Stanford University School of Medicine

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Stanford University School of Medicine
Stanford University School of Medicine logo.svg
TypeAllopathic Private medical school
Parent institution
Stanford University
DeanLloyd B. Minor
Academic staff
Location, ,
37°26′04″N 122°10′34″W / 37.43444°N 122.17611°W / 37.43444; -122.17611Coordinates: 37°26′04″N 122°10′34″W / 37.43444°N 122.17611°W / 37.43444; -122.17611

Stanford University School of Medicine is the medical school of Stanford University and is located in Stanford, California. It predates the rest of the university and can trace its roots to the Medical Department of the University of the Pacific, founded in San Francisco in 1858. This medical institution, by then called Cooper Medical College, was acquired by Stanford in 1908. The medical school moved to the Stanford campus near Palo Alto, California in 1959.

The School of Medicine, along with Stanford Health Care and Lucile Packard Children's Hospital, is part of Stanford Medicine. It is a research-intensive institution that emphasizes medical innovation, novel methods, discoveries, and interventions in its integrated curriculum. Stanford Health Care was named the third best hospital in California, after the UCSF Medical Center and the UCLA Medical Center.[1]


In 1855, Illinois physician Elias Samuel Cooper moved to San Francisco in the wake of the California Gold Rush. In cooperation with the University of the Pacific (also known as California Wesleyan College), Cooper established the Medical Department of the University of the Pacific, the first medical school on the West Coast, in 1858, on Mission Street near 3rd Street in San Francisco. However, in 1862 Cooper died, and without his leadership, the Medical Department of the University of the Pacific became moribund.[2]

In 1870 Cooper's nephew, Levi Cooper Lane, reactivated and reorganized the University of the Pacific's medical department, and, in 1882, Lane donated a new purpose built building at the intersection of Webster and Sacramento Streets and established the department as a separate school, the Cooper Medical College.[3][4] Lane also built a hospital and a nursing school and made provision for the creation of Lane Medical Library.[3]

In 1908, Cooper Medical College was deeded to Stanford University as a gift.[5] It became Stanford's medical institution, initially called the Stanford Medical Department and later the Stanford University School of Medicine.[6] In the 1950s, the Stanford Board of Trustees decided to move the school to the Stanford main campus near Palo Alto. The move was completed in 1959.[7]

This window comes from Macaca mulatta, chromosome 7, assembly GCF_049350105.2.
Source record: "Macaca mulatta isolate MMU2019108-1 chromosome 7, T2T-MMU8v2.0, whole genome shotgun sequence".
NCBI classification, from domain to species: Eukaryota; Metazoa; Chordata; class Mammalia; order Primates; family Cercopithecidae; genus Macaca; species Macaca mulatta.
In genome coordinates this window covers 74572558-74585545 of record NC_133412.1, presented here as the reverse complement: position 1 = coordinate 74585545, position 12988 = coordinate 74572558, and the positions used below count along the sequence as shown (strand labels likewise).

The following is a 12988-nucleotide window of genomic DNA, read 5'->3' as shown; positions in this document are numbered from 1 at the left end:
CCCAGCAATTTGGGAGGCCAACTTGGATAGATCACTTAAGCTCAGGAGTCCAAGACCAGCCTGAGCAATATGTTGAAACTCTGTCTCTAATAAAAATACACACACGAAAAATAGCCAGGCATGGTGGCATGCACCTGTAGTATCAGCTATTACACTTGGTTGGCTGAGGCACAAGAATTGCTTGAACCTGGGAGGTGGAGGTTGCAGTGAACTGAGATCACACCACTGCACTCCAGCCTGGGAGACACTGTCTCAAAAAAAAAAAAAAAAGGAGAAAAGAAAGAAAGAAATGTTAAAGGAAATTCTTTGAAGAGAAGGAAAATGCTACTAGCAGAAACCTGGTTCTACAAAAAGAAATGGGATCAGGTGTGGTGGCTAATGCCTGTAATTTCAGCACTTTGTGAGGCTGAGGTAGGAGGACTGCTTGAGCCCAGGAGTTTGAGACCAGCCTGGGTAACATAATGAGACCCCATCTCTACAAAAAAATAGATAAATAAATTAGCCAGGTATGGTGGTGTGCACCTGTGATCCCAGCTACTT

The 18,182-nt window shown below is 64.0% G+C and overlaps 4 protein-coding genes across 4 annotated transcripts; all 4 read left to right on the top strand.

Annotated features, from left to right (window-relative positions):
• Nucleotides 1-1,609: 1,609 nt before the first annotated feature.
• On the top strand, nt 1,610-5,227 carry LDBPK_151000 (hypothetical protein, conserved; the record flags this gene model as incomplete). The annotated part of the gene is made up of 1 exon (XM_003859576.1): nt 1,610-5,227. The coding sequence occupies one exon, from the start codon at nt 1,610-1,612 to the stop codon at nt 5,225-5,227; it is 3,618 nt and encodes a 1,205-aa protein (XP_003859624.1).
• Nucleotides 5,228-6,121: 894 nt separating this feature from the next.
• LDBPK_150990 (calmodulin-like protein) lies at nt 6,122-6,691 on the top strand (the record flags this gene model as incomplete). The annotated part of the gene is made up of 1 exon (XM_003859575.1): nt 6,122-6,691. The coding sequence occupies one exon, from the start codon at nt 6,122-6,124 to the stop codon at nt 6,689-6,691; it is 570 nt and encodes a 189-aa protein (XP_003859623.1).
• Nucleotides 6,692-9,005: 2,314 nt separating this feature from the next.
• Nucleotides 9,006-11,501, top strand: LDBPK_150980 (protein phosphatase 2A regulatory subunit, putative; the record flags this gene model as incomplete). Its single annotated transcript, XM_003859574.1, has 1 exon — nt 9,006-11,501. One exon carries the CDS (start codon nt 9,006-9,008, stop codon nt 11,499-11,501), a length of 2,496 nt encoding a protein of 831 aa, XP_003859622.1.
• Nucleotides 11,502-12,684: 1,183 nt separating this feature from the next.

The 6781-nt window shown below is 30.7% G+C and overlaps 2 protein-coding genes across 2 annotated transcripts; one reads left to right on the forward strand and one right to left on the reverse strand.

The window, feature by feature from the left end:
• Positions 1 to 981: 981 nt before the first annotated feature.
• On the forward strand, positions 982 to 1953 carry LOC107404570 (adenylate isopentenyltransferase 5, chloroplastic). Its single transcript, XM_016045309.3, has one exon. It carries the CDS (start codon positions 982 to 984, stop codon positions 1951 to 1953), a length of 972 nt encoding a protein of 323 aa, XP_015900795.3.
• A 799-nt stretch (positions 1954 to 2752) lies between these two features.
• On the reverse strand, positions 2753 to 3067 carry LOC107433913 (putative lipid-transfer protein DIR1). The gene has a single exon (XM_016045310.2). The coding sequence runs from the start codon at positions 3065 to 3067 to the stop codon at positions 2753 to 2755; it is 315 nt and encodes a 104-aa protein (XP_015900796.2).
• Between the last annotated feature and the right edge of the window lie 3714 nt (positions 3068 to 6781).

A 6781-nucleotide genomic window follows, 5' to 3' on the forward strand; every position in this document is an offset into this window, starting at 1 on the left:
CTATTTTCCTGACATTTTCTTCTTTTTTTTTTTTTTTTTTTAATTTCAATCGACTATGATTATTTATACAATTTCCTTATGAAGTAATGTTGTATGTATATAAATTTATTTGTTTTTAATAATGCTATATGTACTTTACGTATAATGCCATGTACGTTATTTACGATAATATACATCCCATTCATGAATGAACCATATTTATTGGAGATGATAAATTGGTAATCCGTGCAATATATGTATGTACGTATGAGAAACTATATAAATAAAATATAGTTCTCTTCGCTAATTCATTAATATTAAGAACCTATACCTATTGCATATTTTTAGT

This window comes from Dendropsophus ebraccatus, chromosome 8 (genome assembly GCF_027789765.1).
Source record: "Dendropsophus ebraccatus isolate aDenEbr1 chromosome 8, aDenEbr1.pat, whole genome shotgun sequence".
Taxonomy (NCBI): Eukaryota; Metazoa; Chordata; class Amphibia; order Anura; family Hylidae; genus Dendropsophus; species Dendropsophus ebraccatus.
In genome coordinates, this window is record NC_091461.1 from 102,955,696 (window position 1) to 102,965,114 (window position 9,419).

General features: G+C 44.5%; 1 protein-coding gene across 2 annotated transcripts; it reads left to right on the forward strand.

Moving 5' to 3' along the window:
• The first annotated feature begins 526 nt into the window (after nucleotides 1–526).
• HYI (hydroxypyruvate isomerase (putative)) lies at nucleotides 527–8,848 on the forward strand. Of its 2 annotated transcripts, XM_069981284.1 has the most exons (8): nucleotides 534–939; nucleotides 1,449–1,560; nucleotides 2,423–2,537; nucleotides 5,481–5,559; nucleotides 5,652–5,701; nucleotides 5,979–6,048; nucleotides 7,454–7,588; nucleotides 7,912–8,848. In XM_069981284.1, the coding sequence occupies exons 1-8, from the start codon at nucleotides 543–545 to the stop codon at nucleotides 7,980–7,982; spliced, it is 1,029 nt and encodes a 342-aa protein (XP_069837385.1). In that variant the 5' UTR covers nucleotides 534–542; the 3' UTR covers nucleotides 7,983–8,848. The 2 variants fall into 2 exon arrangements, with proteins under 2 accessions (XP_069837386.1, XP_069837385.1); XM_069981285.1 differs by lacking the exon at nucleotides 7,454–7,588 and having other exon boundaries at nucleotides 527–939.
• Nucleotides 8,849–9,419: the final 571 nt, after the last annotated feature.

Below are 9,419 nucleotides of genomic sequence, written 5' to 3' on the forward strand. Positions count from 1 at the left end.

In the 1980s the Medical Center launched a major expansion program. A new hospital was added in 1989 with 20 new operating rooms, state of the art intensive care and inpatient units, and other technological additions. The Beckman Center for Molecular and Genetic Medicine opened in May 1989 as an interdisciplinary center focusing on the molecular and genetic basis of disease.[8] The Lucile Packard Children's Hospital was completed in 1991, adding even more diversity to Stanford Medicine.

Li Ka Shing Center for Learning and Knowledge.

In the early years of the 21st century the School of Medicine underwent rapid construction to further expand teaching and clinical opportunities. The Li Ka Shing Center for Learning and Knowledge opened in 2010; it serves as the gateway to the School of Medicine as well as providing a new model of medical education by combining biomedical research with clinical education and information technology. The Lorry I. Lokey Stem Cell Research Building also opened in 2010; it is the largest stem cell and regenerative medicine facility in North America.[9] The Stem Cell Research Building is the first of the planned Stanford Institutes of Medicine. In addition to research facilities it houses offices for faculty from the Stanford Cancer Center and "hotel space" offices for visiting researchers.[9]

Academic programs and students[edit]

The School of Medicine has reversed the traditional teaching method of classroom time being reserved for lectures and problem-solving exercises being completed outside of school as homework; with funding from the Robert Wood Johnson Foundation,[10] school leaders are heading up a collaboration on the use of the "flipped classroom" approach to content delivery.